[triangle-zpug] how to match strings in python

Chris Calloway cbc at unc.edu
Thu Apr 2 18:23:21 UTC 2009

On 4/2/2009 11:50 AM, Sam Brauer wrote:
> Sometimes I love little exercises like this.

I like doing this as a hive mind, because we can not only learn, but 
come up with more optimal solutions from what we all know together.

I like Chris Rossi's zip solution, because that was especially Pythonic 
functional thinking which we should all be doing as it produces the most 
obviously elegant *and* efficient solutions.

I like Stephan pointing out the LCS alorithm, because it solves a 
superset of what Joe said he was looking for (the longest part of one 
string anywhere within the other).

I like what Sam did because it inspired me to do an LCS using the find 
string method and slices to do the heavy lifting. It's not as O(nm) 
efficient as the solution in the Algorithms book. But I think it's more 

def inCommonNG(string1, string2):
     """Finds first longest common string."""
     result = ''
     if len(string1) < len(string2):
         shorter = string1
         longer = string2
         shorter = string2
         longer = string1
     while shorter:
         backup = shorter
         start = longer.find(shorter)
         while(start < 0):
             shorter = shorter[:-1]
             start = longer.find(shorter)
         if len(shorter) > len(result):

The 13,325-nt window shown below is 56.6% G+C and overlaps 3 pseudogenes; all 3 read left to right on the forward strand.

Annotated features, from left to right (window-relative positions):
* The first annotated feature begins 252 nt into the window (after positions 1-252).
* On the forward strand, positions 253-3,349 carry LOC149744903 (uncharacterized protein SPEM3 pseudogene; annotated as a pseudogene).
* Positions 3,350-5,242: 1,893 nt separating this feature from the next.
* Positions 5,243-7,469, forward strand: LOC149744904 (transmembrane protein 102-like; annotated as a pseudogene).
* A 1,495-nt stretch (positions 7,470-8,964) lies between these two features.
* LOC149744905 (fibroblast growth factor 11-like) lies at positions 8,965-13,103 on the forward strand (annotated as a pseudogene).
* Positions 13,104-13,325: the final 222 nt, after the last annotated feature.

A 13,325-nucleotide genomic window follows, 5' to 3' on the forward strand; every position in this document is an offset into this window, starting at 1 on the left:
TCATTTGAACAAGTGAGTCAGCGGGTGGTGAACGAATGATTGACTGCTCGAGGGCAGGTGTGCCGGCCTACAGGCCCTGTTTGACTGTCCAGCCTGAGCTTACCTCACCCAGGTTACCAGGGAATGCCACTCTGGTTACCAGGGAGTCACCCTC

result = shorter
         shorter = backup[1:]
         if len(shorter) <= len(result):
     return result

print inCommonNG("foobar","foobaz")
print inCommonNG("foobarrrr","foobaz")
print inCommonNG("foobar","foobazzzz")
print inCommonNG("foobar","")
print inCommonNG("","foobaz")
print inCommonNG("","")
print inCommonNG("foobar","snafoobazsna")
print inCommonNG("snafoobarsna","foobaz")
print inCommonNG("snufoobarsnu","snafoobazsna")
print inCommonNG("foobar","foobar")




Note, this algorithm finds the *first* LCS. There may be more than one.

Note, this algorithm only works because of the hack in the find string 
method which returns 0 instead of -1 when the match string is empty. A 
useful and expected hack, that is.

I bet Rossi can do this more efficiently with zip. :)


Chris Calloway
office: 332 Chapman Hall   phone: (919) 599-3530
mail: Campus Box #3300, UNC-CH, Chapel Hill, NC 27599

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